Kuna woman, two mola panels being incorporated as front and back panels in a blouse.
In Dulegaya, the Kuna's native language, "mola" means "shirt" or "clothing". The mola originated with the tradition of Kuna women painting their bodies with geometrical designs, using available natural colours; in later years these same designs were woven in cotton, and later still, sewn using cloth bought from the European settlers of Panamá.
A layer of cloth, cut through from the black topping to the next colorful layer, with the edges stitched down. But there are also added pieces appliqued onto the fabric with embroidery added.
The subject is certainly confusing to me. A person on the lower right perhaps. A whale shape on lower left, with a anthropormorphized being in the center with long arms going up to floral patterns with a butterfly in the center. I'll go with it all being about nature!
Molas have their origin in body painting. Only after colonization by the Spanish and contact with missionaries did the Kuna start to transfer their traditional geometric designs on fabric, first by painting directly on the fabric and later by using the technique of reverse application. It is not known for certain when this technique was first used.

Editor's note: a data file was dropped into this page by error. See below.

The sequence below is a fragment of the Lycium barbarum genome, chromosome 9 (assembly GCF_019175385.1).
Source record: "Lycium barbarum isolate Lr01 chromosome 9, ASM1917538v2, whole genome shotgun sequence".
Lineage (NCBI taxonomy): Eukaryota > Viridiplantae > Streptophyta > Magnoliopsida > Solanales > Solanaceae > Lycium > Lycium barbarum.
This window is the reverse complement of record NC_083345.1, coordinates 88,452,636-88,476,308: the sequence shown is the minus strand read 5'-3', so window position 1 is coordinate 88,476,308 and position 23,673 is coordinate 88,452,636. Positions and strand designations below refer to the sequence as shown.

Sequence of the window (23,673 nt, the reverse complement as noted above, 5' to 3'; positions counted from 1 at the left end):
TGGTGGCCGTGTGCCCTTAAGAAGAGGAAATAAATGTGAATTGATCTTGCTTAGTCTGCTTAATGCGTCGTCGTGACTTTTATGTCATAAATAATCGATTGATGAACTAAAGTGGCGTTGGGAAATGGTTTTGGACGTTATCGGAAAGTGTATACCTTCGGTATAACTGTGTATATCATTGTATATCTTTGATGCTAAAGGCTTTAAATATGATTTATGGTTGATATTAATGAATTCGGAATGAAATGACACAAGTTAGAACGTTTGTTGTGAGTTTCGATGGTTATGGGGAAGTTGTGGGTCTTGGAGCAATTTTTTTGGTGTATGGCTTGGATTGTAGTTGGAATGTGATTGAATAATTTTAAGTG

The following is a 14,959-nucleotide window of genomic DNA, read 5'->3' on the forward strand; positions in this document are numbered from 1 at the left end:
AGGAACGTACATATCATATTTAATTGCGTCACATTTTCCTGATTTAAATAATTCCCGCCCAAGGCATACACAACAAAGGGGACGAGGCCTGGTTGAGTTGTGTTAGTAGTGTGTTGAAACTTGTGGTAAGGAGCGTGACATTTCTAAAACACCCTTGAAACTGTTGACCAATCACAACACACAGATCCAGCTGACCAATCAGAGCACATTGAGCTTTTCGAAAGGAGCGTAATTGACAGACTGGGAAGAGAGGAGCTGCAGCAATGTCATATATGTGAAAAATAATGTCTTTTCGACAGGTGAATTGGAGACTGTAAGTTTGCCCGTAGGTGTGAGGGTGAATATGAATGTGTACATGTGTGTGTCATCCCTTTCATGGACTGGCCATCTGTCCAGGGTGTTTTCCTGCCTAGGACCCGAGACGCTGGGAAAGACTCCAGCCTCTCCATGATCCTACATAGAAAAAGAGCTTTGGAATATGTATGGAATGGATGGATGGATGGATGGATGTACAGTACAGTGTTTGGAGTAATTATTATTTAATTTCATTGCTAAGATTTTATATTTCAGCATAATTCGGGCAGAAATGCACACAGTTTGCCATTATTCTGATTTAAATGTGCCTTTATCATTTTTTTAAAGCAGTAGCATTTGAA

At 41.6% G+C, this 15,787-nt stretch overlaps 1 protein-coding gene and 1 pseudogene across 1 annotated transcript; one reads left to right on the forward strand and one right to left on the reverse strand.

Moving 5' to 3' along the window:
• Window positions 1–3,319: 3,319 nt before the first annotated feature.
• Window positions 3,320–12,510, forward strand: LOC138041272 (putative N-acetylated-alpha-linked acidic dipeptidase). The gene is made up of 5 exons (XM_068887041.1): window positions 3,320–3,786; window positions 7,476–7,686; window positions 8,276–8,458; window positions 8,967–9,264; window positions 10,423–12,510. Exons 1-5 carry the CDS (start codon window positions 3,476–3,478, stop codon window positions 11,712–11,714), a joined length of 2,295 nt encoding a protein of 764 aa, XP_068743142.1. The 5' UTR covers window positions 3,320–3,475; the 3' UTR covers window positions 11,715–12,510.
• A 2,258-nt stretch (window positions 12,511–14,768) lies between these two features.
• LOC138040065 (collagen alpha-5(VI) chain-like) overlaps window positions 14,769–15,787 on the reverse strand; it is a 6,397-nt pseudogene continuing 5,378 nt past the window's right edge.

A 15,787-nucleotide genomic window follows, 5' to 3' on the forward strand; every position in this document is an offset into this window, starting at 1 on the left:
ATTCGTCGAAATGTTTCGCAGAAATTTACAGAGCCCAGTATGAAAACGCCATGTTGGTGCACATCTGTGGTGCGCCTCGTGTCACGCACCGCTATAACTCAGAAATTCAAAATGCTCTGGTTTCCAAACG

|A Kuna woman displays a selection of molas for sale at her home in the San Blas Islands.|
PS: Below is my T-shirt, which has lived a good 30 years. Pretty good for 100% cotton. And I've machine washed it all that time, when the tag says "dry clean." It also says it was made in Guatemala. I do enjoy the embroidery (machine done probably). This technique incorporates a piece of cloth inserted under the embroidery to make it more three-dimensional. In some places the white cloth shows through the stitches.
Nothing contributes so much to tranquilize the mind as a steady purpose - a point on which the soul may fix its intellectual eye. Mary Wollstonecraft Shelley